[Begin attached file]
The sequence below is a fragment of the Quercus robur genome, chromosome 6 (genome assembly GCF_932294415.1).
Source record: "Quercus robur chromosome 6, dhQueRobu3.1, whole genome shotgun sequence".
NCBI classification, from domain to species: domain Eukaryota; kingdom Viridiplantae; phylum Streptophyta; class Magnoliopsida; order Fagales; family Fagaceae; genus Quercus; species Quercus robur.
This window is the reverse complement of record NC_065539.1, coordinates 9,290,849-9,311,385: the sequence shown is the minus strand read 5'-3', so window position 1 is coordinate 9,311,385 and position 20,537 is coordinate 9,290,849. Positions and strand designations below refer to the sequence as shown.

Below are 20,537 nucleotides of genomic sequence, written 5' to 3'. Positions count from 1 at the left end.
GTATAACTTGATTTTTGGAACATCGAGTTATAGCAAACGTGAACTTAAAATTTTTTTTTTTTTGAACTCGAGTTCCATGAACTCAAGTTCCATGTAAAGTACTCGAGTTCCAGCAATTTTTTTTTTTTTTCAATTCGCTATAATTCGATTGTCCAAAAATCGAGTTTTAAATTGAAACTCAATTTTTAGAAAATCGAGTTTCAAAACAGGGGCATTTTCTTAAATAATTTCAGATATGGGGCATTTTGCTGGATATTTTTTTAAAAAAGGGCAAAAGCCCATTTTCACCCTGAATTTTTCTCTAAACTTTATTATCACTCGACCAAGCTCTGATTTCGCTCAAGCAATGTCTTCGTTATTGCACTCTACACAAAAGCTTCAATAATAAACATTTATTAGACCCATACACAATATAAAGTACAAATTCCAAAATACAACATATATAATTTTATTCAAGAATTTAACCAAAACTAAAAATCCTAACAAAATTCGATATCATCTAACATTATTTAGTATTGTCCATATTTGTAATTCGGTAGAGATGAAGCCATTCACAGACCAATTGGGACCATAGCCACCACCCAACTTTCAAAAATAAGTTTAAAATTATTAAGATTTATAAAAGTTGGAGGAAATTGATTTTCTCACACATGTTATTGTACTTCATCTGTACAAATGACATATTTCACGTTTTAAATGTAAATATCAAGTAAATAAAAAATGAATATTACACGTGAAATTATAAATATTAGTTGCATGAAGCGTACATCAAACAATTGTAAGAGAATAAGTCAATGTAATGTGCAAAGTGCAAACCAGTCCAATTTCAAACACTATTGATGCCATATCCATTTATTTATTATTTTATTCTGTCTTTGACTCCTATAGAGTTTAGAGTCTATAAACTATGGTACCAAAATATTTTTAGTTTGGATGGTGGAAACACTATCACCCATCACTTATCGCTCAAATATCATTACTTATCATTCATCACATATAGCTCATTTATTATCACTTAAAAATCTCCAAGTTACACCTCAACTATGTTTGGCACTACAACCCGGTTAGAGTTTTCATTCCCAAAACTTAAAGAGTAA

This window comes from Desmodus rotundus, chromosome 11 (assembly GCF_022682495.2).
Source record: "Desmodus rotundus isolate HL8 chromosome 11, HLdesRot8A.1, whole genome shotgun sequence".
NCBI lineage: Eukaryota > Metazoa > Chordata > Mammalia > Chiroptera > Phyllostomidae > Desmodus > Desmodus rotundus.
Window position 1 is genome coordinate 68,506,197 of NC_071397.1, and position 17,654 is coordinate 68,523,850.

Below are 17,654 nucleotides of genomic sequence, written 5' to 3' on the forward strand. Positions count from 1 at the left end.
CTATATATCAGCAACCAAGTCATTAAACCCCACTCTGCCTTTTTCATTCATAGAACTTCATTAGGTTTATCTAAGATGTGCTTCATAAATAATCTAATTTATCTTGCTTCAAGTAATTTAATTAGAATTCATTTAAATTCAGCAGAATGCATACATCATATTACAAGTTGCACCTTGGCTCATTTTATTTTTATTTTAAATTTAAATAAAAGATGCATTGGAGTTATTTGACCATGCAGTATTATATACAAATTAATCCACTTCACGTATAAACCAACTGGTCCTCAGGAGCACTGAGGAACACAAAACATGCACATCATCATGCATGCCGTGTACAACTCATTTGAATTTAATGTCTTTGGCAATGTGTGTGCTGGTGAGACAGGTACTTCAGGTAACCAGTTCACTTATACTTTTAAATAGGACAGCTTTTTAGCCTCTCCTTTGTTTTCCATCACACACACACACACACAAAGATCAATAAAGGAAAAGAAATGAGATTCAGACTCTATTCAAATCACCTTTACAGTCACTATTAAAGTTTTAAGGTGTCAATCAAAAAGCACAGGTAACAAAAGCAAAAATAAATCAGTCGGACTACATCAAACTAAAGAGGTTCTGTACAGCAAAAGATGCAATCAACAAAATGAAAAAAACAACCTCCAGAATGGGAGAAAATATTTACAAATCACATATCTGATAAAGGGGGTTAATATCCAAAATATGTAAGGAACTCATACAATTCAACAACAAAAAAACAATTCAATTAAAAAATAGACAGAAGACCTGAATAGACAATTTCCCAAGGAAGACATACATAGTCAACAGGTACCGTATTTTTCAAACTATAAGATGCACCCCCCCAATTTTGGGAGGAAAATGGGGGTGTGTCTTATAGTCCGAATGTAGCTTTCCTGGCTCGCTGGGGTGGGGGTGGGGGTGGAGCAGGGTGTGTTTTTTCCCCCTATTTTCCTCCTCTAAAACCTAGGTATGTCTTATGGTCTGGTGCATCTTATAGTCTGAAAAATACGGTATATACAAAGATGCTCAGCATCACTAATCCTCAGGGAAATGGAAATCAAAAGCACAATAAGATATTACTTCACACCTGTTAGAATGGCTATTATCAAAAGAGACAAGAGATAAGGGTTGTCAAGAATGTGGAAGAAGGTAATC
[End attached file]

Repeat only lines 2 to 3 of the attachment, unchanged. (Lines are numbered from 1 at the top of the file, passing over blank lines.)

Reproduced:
Source record: "Quercus robur chromosome 6, dhQueRobu3.1, whole genome shotgun sequence".
NCBI classification, from domain to species: domain Eukaryota; kingdom Viridiplantae; phylum Streptophyta; class Magnoliopsida; order Fagales; family Fagaceae; genus Quercus; species Quercus robur.